"This will only help business aviation get closer to developing a seamless international operating environment," she states, noting that a lack of access to international airports and congestion in the skies are in the forefront. Part of the effort to increase access to international airports will have to be resolved at the political level, she admits.
Garvey also addressed the issue of fractional ownership. Noting a 32 percent increase in traditional flight departments, she states, "The FAA's only concern with fractionals is safety and what type of framework will best foster it." She notes that there are no easy answers to this issue. An ARAC working group is expected to complete its study of the issue by December, with recommendations anticipated in January, she says.
At its NBAA press conference, AvDataInc made several positive announcements regarding the business aviation industry. Among them, statistical results on fractional ownership and flight departments.
According to AvDataInc, at the start of 1999 there were 11,862 flight departments in the world. As of Oct. 1, in the U.S. there were 12,999 business jet and turboprop aircraft, and 330 or 2.6 percent of those belonged to the fractional ownership program.
Addressing recent industry concerns over the threat of fractional ownership programs to flight departments, John Zimmerman, president of AvDataInc., states, "Flight departments will be closed whether they're in fractionals or not. More closings are caused by not having a belief in business aviation."
AvDatatInc has identified 20 high profile flight departments that have been closed in favor of fractional ownership participation. Zimmerman comments that even if there was twice the number of known flight department closings, though considered doubtful, the statistical loss would not register.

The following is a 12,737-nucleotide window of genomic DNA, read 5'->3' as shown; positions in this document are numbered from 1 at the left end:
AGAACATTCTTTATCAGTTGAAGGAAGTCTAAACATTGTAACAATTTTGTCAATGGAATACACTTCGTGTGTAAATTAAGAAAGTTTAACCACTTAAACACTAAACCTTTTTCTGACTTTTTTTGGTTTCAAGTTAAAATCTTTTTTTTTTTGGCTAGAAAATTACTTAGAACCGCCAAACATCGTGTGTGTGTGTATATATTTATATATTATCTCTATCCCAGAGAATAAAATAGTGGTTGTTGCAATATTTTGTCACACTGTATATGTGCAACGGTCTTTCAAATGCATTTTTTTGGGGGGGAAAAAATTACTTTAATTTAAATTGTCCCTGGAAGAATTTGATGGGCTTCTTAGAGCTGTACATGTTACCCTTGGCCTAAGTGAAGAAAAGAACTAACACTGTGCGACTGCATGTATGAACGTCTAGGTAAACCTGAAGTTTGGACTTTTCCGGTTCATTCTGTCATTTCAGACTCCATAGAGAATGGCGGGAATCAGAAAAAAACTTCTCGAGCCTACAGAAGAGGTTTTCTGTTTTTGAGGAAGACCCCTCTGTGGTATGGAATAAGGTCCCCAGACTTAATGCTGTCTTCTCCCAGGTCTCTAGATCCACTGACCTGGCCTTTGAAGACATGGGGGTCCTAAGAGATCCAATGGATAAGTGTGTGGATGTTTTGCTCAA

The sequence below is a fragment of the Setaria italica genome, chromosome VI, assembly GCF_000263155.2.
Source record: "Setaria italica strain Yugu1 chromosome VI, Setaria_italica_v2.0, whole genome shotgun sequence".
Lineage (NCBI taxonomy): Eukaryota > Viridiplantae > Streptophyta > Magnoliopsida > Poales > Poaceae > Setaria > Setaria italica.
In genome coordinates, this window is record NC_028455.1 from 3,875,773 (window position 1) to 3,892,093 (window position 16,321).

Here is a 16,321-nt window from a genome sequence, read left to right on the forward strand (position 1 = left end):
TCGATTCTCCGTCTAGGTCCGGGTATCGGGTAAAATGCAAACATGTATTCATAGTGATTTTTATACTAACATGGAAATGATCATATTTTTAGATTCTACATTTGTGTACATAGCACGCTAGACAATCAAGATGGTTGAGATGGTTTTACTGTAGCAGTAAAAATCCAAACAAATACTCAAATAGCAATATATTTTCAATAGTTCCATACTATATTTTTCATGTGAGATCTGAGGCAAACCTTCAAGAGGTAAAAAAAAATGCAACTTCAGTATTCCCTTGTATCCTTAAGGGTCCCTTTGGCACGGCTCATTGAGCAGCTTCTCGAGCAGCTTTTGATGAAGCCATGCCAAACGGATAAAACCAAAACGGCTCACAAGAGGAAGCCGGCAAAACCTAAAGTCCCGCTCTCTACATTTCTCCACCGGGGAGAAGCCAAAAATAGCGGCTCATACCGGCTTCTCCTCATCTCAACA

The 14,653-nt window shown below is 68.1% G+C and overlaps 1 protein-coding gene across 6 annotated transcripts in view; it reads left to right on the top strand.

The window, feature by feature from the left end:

AvDataInc reviewed its records of more than 100,000 companies who had a business aviation identity during the previous quarter century. The research showed 80 percent of the fractional owners are new to business aviation and the other 20 percent use fractional participation to supplement their own in-house business flight capabilities.
Zimmerman notes that everyone who opts for fractional ownership does not necessarily stay in the program. The company states that 130 fractional companies have departed the market in the last decade.
AvDataInc has followed some of the aircraft sold after traditional operations had been closed. The findings show that though some traditional flight departments closed because of a company's sale of its aircraft, most sales resulted in one or more new flight departments opening with the company(ies) that bought the aircraft.
In the most recent report from AvDataInc, 21.5 percent of the largest companies with business aviation involvement have invested in fractional aircraft. Of the 74 companies who have fractional ownership, 33 companies — mostly new to business aviation — do not have and have not had traditional in-house flight departments and rely on fractional aircraft to meet their business flight requirements. AvDataInc reports a growth in deliveries to fractional fleets of 67 aircraft, with deliveries to traditional flight departments accounting for 311 new jet and turboprop aircraft.
Boeing Business Jets, the Air Routing Group, and Delta Air Lines are going for the gold via a new business relationship unveiled at NBAA. In a collaborative agreement, the companies introduced the BBJ Gold Card worldwide support program, a value-added service for Boeing Business Jet owners.
Air Routing will produce the BBJ Gold Card, which will offer a variety of benefits to BBJ customers including discounted fuel prices, global card acceptance, and 24-hour access to international operational support for flight planning, weather briefs, overflight/landing permits, security, transportation, and communications.
The card will also provide a payment mechanism for airline parts and maintenance. A network of nearly 2,000 FBOs, fuel suppliers, ground service and maintenance providers, and airlines will honor the card.